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Rodolph v. Colvin

United States District Court, W.D. New York

February 23, 2017

VERNA D. RODOLPH, Plaintiff,


          HON. MICHAEL A. TELESCA United States District Judge

         I. Introduction

         Represented by counsel, Verna D. Rodolph (“plaintiff”) brings this action pursuant to Title II of the Social Security Act (“the Act”), seeking review of the final decision of the Commissioner of Social Security (“the Commissioner”) denying her application for disability insurance benefits (“DIB”). The Court has jurisdiction over this matter pursuant to 42 U.S.C. § 405(g). Presently before the Court are the parties' cross-motions for judgment on the pleadings pursuant to Rule 12(c) of the Federal Rules of Civil Procedure. For the reasons discussed below, the Commissioner's motion is granted.

         II. Procedural History

         The record reveals that in June 2012, plaintiff (d/o/b April 28, 1959) applied for DIB, alleging disability as of December 21, 2010. After her application was denied, plaintiff requested a hearing, which was held before administrative law judge Robert T. Harvey (“the ALJ”) on January 9, 2014. The ALJ issued an unfavorable decision on April 3, 2014. The Appeals Council denied review of the ALJ's decision and this timely action followed.

         III. The ALJ's Decision

         At step one of the five-step sequential evaluation process, see 20 C.F.R. § 404.1520, the ALJ determined that plaintiff had not engaged in substantial gainful activity since December 21, 2010, the alleged onset date. At step two, the ALJ found that plaintiff suffered from the following severe impairments: bilateral shoulder arthroscopy, right knee degenerative joint disease, and “osteoarthritis of the right hand index finger.” T. 13. At step three, the ALJ found that plaintiff did not have an impairment or combination of impairments that met or medically equaled a listed impairment.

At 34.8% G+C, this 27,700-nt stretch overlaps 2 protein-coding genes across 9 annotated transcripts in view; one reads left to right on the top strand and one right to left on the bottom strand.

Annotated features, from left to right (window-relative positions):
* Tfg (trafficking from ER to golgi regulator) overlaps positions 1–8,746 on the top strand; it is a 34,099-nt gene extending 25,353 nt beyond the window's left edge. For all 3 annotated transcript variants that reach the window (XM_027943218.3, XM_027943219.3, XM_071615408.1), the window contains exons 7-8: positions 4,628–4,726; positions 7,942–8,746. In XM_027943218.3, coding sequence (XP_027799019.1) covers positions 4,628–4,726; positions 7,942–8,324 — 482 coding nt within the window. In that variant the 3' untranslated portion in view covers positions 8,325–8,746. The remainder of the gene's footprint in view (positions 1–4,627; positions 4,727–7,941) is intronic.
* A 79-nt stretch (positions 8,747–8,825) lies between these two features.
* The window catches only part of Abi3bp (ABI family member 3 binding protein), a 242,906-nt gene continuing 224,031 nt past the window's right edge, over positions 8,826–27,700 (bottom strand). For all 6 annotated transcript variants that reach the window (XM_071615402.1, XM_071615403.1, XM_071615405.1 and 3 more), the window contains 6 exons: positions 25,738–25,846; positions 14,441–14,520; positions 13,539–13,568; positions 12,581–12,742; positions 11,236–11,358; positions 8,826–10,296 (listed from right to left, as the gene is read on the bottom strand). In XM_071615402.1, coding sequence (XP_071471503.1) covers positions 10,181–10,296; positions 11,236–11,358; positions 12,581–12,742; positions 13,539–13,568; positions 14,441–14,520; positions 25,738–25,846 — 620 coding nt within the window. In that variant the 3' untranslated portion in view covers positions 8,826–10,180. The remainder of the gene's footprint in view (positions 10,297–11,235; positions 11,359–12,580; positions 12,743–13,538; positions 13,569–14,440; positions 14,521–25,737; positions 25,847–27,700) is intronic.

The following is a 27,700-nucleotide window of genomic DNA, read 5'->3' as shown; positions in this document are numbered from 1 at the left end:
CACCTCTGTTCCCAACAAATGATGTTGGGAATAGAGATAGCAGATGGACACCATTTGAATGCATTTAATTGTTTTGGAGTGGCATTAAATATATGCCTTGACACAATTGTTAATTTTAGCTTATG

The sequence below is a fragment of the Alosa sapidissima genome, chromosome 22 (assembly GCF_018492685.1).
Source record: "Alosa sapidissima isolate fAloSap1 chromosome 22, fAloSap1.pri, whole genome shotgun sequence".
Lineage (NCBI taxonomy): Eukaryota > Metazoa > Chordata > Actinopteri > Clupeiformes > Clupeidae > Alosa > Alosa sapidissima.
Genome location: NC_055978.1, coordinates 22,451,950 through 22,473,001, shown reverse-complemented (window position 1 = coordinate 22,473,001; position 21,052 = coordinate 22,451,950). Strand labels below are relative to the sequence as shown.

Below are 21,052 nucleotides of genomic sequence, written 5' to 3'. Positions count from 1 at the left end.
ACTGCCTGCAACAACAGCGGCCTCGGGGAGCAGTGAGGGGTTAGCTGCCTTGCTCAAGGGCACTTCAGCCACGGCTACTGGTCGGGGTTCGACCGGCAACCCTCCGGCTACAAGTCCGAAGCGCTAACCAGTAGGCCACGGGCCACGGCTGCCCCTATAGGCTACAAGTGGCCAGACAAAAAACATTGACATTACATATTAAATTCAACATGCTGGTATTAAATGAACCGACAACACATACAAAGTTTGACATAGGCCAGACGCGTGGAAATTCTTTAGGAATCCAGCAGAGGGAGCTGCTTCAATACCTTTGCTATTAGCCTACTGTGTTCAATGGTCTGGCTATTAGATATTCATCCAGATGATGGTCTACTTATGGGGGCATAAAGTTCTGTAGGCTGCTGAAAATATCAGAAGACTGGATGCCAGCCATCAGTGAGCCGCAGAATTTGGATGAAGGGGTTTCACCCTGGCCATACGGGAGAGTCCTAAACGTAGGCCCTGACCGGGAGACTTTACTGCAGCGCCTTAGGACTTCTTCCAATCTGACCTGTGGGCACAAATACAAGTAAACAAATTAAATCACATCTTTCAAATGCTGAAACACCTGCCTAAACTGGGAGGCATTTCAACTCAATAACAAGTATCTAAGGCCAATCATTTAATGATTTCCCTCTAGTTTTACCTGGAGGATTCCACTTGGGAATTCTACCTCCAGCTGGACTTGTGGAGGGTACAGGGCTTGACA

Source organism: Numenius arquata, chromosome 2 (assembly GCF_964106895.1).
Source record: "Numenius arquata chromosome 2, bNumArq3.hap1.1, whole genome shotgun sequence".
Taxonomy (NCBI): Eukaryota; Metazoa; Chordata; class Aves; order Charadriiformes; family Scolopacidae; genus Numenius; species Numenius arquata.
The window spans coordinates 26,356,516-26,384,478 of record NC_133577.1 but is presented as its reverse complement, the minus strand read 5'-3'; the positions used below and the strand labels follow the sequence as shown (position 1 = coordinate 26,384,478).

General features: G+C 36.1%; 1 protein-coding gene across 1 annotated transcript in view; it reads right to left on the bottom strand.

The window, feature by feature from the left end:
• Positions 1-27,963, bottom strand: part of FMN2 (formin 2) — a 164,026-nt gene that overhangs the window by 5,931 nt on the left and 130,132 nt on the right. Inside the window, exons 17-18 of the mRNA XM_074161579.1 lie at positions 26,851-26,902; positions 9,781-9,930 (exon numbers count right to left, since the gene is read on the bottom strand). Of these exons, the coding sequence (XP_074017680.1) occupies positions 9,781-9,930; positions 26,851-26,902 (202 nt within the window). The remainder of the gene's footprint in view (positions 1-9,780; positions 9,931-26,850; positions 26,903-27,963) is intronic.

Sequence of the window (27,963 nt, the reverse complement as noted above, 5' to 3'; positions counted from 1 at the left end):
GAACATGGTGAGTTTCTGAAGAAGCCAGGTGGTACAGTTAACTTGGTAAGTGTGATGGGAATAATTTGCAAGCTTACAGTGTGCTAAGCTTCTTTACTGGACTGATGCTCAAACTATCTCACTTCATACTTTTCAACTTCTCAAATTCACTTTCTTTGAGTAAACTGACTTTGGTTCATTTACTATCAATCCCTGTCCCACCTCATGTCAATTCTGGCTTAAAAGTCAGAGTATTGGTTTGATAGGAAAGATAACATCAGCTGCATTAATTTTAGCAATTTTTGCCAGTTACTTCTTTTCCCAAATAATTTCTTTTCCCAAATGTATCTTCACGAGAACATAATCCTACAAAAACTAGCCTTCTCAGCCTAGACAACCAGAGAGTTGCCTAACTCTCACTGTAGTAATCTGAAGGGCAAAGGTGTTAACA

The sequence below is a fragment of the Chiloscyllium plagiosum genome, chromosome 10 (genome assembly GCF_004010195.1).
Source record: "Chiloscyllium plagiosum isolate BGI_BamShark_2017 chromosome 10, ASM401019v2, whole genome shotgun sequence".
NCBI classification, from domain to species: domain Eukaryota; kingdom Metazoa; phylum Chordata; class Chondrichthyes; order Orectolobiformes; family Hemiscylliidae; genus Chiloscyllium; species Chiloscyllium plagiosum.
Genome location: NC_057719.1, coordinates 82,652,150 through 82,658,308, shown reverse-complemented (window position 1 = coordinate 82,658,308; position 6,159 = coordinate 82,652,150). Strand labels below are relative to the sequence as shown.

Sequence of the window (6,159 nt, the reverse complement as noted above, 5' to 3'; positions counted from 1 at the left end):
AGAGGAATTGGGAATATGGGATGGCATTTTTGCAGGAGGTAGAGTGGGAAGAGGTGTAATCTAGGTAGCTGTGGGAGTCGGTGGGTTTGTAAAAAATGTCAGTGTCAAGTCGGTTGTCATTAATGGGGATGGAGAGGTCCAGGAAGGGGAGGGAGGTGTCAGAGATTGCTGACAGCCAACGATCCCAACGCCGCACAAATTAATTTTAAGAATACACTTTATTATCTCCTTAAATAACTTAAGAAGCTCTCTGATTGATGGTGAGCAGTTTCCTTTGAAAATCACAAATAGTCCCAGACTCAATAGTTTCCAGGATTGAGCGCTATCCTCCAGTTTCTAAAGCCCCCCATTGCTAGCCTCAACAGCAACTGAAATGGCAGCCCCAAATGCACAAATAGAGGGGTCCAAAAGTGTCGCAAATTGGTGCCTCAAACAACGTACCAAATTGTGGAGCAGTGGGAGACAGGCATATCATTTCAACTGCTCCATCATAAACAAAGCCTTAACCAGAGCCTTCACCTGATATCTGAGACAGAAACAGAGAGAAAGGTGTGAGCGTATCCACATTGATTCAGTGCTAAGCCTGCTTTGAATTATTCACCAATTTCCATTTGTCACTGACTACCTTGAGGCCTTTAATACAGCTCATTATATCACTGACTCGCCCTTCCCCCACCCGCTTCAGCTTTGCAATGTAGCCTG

Before proceeding to step four, the ALJ determined that, considering all of plaintiff's impairments, plaintiff retained the residual functional capacity (“RFC”) to perform a light work as defined in 20 C.F.R. § 404.1567(b) “except lifting and carrying with the right upper extremity should not exceed five pounds”; plaintiff had “occasional limitations in bending and crawling as well as occasional limitations in the ability to reach in all directions with the right upper extremity, occasional limitations in handling with the right upper extremity, and occasional limitations in pushing and pulling with the right upper extremity”; and plaintiff could not work “in areas where she would be exposed to cold and dampness.” T. 16.

         At step four, the ALJ found that plaintiff was unable to perform any past relevant work. At step five, the ALJ determined that considering plaintiff's age, education, work experience, and RFC, jobs existed in significant numbers in the national economy which plaintiff could perform. Accordingly, the ALJ found that plaintiff was not disabled.

         IV. Discussion

         A district court may set aside the Commissioner's determination that a claimant is not disabled only if the factual findings are not supported by “substantial evidence” or if the decision is based on legal error. 42 U.S.C. § 405(g); see also Green-Younger v. Barnhart, 335 F.3d 99, 105-06 (2d Cir. 2003). “Substantial evidence means ‘such relevant evidence as a reasonable mind might accept as adequate to support a conclusion.'” Shaw v. Chater, 221 F.3d 126, 131 (2d Cir. 2000).

         Plaintiff contends that the RFC was unsupported by substantial evidence. Specifically, plaintiff argues that her reports of pain as well as the objective medical findings indicate limitations greater than that found by ALJ. Plaintiff also takes issue with the ALJ's failure to make a specific function-by-function assessment of plaintiff's limitations, and argues that the RFC failed to account for her mental limitations.

         In a February 1, 2013 functional assessment apparently completed for workers compensation purposes, Dr. Karen Sarpolis opined that plaintiff was frequently limited in climbing and balancing; occasionally limited in kneeling, crouching, crawling, and stooping; and limited in reaching overhead with the left arm.

         Dr. Sarpolis concluded that “[t]he totality of the medical evidence support[ed] the establishment of a light RFC with restrictions regarding [plaintiff's] ability to reach overhead on the left side due to the left shoulder impairment.” T. 501. Plaintiff argues that the failure to include specific left arm limitations in the RFC constituted reversible error; however, as the ALJ noted, plaintiff's left shoulder condition improved appreciably following surgery in March 2011. Plaintiff also testified that she experienced pain and limitations in her right upper extremity, not her left. Moreover, the ALJ's attribution of only “some” weight to Dr. Sarpolis's opinion, due to the fact that she “did not have the ...

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